Ever thought about speaking up..?

Recently the team at Core Integrity critically assessed the report into different whistleblower procedures by Griffith University professors Brown and Lawrence.

The report focused on strengths, weaknesses and differences in general across corporate, government and not for profit organisations.

Among the key take outs for us were:

  • The lack of formal whistleblower policies and procedures in place
  • The lack of education and training available to those responsible for managing whistleblower programs
  • The lack of protection for whistleblowers
  • The negative impact on culture felt in organisations where people don’t feel safe to speak up

The results were broadly as expected with government industries having the most procedures in place, then corporate firms then not for profit organisations.

Professor Brown said, “The fact that even the most advanced public sectors are also still weak on support and protection processes, confirms the need for new thinking and improved, smarter standards across the board”.

A parliamentary inquiry has just been completed to examine best practice criteria for legislation and recommendations for reform across all industries. Talk to us today about the results of the parliamentary inquiry and how to adopt the recommendations in you organisation.

Ready to unlock the value of experience based learning?

Looking for the next leap forward? Want a simple and effective competitive advantage for your people in a single day? Sound to good to be true? It isn’t.

It’s all about how you go about it.

eLearning, lectures, seminars and face to face training are all valuable education and awareness tools for your organisation, but to really give your people and organisation a competitive advantage experience based learning is the missing ingredient to reach new heights.

Talk to us today about how our experience based learning suite will compliment and improve your existing learning program. Tailored and targeted to meet the specific needs of your board, executives, management, staff or players.

Lead the way.


Worried about black swans?

“There are known knowns; there are things we know we know. We also know there are known unknowns; that is to say we know there are some things we do not know. But there are also unknown unknowns – the ones we don’t know we don’t know.”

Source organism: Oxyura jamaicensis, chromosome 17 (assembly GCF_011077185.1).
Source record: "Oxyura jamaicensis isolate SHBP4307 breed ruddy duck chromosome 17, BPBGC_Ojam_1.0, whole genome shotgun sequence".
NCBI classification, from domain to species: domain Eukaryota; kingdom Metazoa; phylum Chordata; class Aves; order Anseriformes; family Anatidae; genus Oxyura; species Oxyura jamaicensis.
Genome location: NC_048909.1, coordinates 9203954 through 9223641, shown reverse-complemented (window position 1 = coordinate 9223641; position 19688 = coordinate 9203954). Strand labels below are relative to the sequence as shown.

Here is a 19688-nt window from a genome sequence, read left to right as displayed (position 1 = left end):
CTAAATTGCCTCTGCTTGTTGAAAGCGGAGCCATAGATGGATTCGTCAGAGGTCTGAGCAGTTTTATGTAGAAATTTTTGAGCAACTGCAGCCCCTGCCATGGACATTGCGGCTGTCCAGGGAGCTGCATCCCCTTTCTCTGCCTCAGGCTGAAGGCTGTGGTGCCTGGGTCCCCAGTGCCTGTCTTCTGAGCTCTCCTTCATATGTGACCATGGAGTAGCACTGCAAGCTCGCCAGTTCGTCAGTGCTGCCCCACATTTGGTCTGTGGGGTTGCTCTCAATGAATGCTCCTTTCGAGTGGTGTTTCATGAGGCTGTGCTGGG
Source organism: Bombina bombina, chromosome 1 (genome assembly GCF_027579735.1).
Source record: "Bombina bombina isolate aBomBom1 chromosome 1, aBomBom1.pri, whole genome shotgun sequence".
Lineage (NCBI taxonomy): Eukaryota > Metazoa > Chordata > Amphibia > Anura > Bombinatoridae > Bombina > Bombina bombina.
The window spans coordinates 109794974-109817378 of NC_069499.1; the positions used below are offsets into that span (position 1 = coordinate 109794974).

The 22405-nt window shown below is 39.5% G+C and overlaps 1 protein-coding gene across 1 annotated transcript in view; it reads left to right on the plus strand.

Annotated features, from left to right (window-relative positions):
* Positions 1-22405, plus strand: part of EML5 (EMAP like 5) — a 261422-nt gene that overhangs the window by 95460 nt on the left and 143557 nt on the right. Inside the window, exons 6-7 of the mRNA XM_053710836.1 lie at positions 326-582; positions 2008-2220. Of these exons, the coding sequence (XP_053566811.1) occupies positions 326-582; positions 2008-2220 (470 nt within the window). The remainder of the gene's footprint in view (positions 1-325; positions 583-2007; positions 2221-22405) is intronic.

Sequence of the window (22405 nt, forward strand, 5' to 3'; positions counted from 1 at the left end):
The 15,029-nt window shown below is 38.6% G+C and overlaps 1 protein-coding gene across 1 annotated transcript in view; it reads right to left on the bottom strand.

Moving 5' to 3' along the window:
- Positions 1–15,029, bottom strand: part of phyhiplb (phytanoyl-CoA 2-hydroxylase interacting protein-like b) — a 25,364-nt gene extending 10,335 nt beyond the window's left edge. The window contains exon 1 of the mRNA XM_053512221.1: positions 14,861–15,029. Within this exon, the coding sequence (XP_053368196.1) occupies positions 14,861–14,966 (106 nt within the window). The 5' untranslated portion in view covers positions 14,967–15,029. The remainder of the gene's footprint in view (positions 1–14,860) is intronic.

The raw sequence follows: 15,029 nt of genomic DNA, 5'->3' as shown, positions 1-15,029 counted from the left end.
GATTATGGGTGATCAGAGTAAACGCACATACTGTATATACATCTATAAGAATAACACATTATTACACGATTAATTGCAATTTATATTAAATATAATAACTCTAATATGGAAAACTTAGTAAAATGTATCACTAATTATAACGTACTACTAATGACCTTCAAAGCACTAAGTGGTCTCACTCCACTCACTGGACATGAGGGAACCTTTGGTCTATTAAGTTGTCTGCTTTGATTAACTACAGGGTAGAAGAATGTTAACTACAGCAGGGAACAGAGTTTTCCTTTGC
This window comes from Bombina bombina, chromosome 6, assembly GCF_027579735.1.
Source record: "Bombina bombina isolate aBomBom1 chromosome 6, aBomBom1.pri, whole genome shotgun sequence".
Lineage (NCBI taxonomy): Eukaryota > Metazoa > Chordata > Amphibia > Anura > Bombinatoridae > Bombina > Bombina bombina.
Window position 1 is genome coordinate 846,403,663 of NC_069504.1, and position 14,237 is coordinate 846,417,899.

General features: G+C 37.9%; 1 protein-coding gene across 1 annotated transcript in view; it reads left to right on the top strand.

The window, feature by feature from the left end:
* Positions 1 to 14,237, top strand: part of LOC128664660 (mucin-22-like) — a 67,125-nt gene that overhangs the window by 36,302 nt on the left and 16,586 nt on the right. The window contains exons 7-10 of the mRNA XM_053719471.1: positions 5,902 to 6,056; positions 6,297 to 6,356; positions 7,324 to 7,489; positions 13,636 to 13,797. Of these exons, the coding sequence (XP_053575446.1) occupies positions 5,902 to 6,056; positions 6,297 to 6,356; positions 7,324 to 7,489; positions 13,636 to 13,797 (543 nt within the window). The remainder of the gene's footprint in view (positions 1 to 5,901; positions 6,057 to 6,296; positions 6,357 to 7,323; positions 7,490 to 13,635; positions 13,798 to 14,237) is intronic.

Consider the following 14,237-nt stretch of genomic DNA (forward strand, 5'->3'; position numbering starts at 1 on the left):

– Former United States Secretary of Defense Donald Rumsfeld.

Black swans, unknown unknowns, latent and high risk incidents…. Fraud and integrity risks are likely to impact your business. But did you know they can be detected early and successfully managed, or even prevented all together? Are you aware of the fraud and integrity risks waiting to impact your organisation?

Proactive fraud and integrity risk management provides your organisation the greatest return on investment in the market. In 2016 the median loss per incident was $150,000, with 23.2% of cases causing losses of $1 million or more.*

Talk to us today about the proactive steps you can take to prevent the harmful effects of these unmanaged risks on your people, brand, reputation and financial strength of your business.

*ACFE Report to the Nations on occupational fraud abuse, 2016 Global fraud study.

Best Practice Misconduct Investigations

Does your corporate or sporting organisation have the capability to conduct best practice workplace misconduct investigations following due process and natural justice? Are you confident of investigating and tabling allegations to employees within applicable laws and regulatory requirements? Do you know the trigger point for when an independent investigation is necessary?

Recently English soccer striker Eniola Aluko spoke out about bullying. One of the fallout issues was the investigation of the complaint itself. Aluko alleged she was victimised as a result of speaking up, evidence was overlooked and key witnesses were not spoken to as part of the investigation process.

Aluko said, “If anybody, was going through something difficult in the team right now, would they speak out? That is the most damaging thing about this because if you think of a young player, for instance, who wants to play for England in the future – let’s say a young black player – she’s going to look at this and go: ‘If anything ever happens to me, what happened to Eni Aluko? I can’t say anything.’ That to me is the most heart-breaking thing.

“I do not think players are going to feel confident sharing grievances…  That’s dangerous, if players feel like they cannot speak out about certain things.”*

Core Integrity conduct independent, confidential workplace investigations to ensure the welfare and protection of all parties. All matters are investigated with best practice and within applicable law to ensure you get it right the first time.

Talk to us today about our workplace misconduct investigations and our Integrity Hotline which allows your people to speak up safely.

*Reference at http://m.bbc.com/sport/football/40995165

Dirty Rotten Scoundrels


We are all familiar with the 1988 classic comedy film Dirty Rotten Scoundrels, starring Michael Caine and Steve Martin, where two con men from different backgrounds try to out do each other in swindling $50,000 from a wealthy heiress. The film is set in the French Riviera where the rich and famous play. As the movie plays out, both men try and out do each other to gain free meals and access to large sums of cash.

Sound familiar? If you have been paying attention to the news over the past few years it sounds like it could be set in a local council, state government ministers office or union headquarters.

Dodgy councillors, crooked government ministers and entitled union reps. The past few years has seen a raft of public officials exposed for fraud and corruption ranging from multi-million dollar frauds, conspiracies to defraud, large scale bribes and kick-backs, not to mention the misuse of public and member contributions to fund lavish their lifestyles.